Over the last 151 years evolutionary theory has struggled in trying to account for culture and despite a range of attempts they have all come up signiicantly short of the standard that Darwin set in explaining the evolutionary process in the organic world of nature. I'm sure that social science will realise the underlying mechanisms and at least one law of culture (our second nature) and some time soon. It's worth noting that the very first chapter of 'Origin' was about artificial selection, which is a real process of conscious design and then Darwin went on to metaphorise 'natural selection' for a process similar in the state of nature.
There are key differences however. Human selection is directed whereas natural selection is not. Humans generate the ideas from which they select, nature requires random mutations and this is a profound difference. There is also the element of time which humans do not have in a way that nature does, Darwin referred to "unimaginable time" for evolutionary cycles to operate over. Crucially the very imperatives upon which human selection occurs can be quite different from natural selection. In a letter to Hooker he agreed that nature does for the good of the organism, culture for man's pleasure (also wrote for man's fancy).
So for those who think that culture can be accounted for by natural selection they need to take on board these issues as well as:
(1) Darwin didn't crack culture in his day, and
(2) It hasn't been cracked since by evolutionary theory despite the fact that there has been more science conducted over the last century and a half than in the rest of recorded history, as well as the number of scientists. So it's not an inconsequential period of time.
The most recent incarnation of sociobiological attempts to account and define culture comes from evolutionary psychology which is rather crudely trying to bypass culture entirely by referring to the unconvinving 'evolved psychology' which is of little utility when most humans from 2007 now live in the urban city setting, an artificial human construction which is the primary source of our experience, a matrix of trillions of human products, processes and practices all recording human expression in the external.
So the next time you mention natural selection think of Darwin who in late September 1860 wrote three letters saying that if he had to start all over again he would have went with 'natural preservation' rather than 'natural selection'. It's an important difference because all too often neo-Darwinians talk about genes as the unit of selection, when they are the bookkeepers: the units of preservation. And watch out for the dropping of 'natural' and just referring to 'selection' as if it is an efficient agency with volition in order to refiy the process of evolution as purpose.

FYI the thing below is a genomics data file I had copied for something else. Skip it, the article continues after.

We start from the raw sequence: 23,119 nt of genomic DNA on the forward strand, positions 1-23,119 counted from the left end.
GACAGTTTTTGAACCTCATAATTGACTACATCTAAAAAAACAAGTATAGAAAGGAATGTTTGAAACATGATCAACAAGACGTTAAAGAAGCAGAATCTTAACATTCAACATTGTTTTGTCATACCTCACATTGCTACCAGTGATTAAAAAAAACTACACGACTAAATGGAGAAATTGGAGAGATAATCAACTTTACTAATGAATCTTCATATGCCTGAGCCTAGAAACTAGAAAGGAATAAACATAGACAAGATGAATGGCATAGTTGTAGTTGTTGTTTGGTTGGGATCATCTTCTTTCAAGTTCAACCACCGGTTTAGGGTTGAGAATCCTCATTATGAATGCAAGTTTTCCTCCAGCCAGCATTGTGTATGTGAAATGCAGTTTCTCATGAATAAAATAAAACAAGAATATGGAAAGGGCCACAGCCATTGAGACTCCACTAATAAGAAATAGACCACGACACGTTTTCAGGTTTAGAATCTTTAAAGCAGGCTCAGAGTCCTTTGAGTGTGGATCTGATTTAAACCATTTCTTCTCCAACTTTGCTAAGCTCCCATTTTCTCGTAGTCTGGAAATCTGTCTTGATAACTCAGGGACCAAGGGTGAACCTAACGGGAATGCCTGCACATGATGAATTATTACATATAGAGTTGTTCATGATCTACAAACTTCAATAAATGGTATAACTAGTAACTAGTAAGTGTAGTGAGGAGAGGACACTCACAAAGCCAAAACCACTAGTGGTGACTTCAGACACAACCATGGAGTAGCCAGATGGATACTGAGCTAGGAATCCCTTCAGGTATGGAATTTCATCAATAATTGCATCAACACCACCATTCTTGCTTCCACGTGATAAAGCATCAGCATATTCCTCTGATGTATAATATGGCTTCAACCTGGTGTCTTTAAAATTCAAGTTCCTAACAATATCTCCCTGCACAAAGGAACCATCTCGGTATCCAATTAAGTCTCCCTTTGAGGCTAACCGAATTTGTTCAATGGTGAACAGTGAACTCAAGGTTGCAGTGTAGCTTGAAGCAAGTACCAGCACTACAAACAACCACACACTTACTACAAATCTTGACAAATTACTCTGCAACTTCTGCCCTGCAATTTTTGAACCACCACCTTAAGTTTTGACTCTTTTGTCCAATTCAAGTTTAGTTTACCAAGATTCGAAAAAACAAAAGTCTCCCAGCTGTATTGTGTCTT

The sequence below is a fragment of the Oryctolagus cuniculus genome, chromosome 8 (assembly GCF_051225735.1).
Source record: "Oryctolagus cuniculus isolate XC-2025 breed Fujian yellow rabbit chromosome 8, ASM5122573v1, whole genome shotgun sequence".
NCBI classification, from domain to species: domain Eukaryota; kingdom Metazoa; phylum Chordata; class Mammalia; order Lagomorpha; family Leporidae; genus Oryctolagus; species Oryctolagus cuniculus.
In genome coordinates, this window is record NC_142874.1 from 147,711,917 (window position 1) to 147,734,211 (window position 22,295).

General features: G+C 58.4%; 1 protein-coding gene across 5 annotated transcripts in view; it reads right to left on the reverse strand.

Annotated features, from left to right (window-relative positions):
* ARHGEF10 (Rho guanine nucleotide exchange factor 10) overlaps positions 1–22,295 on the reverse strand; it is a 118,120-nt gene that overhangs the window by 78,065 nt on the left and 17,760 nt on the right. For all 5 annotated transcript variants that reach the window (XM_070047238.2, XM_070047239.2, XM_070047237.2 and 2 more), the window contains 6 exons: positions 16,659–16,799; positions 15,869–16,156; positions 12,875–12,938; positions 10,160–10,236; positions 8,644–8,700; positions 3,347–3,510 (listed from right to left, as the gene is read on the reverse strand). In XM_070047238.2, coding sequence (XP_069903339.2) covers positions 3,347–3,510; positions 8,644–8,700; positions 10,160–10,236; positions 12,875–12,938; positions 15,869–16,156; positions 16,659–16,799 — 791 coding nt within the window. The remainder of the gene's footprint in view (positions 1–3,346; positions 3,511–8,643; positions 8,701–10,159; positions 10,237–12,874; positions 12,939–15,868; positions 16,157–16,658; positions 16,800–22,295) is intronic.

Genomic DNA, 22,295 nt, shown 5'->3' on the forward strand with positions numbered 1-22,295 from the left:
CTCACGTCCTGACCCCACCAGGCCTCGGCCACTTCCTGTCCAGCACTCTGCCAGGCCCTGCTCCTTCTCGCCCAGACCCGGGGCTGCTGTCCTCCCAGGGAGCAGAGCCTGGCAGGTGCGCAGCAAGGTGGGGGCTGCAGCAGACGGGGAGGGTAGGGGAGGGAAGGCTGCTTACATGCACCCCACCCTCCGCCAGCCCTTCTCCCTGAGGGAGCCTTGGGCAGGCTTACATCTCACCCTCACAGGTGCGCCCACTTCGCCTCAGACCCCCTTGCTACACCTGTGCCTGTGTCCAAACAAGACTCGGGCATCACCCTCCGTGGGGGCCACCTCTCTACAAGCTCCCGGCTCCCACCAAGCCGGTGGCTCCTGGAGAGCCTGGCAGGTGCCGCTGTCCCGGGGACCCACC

I liked very much her speech: she is very articulate, I envy that (I am not, not even in my mother language). There is much study and thought, many years of it, behind the simple and beautiful way she expresses all that has been achieved in the field she describes. It is people like her that give hope to humanity and science. Overall, the speech faces us again with the mystery of the animal and the darkness about our being in the world. More than being people that live, sometimes I think we are instruments of life which perpetuates itself. Some religions say we should relinquish our "I", and in this sciences seemingly agrees with these religious views. But 'I', in particular, am very reticent about relinquishing my self: I rather be "selfish", or egoist (or egotistic) and relish in my particular I, or as the fancy say: "my ego". After all, it is like a best friend, and few other things in nature are as him: him = me, I.
Fascinating talk along lines they I've been reading about a lot lately. There are so many projects now that the human genome has been sequenced. The flood gates of new findings are coming directly from having that that significant research tool in place. You can hear her enthusiasm and genuine use of the word "fun" so often that there is no mistaking that this is an exciting time in science.
33:23 algorithms to search through the DNA. Writing algorithms is really tricky.
Imagine how tricky the genomic algorithm is. You can't just do it. You have to practice. Nature practices, and somehow records the experience .
35:15 ticking like a clock. and at a constant speed. My head is spinning.
awesome vid- she is very smart, however overall the video quite depressed me since I realized how little scientists truly know about genes - at this rate no way we can make "immortality gene therapy" a possibility within our lifetimes
@Robert Rucker. No she does not think she has a chimp as a great grandparent. She repeatedly states throughout the talk that she subscribes to the scientifically accepted view that chimps and humans have a common ancestor that we both inherit large quantities of our genetic makeup from.
Two different paths, though the start point is the same.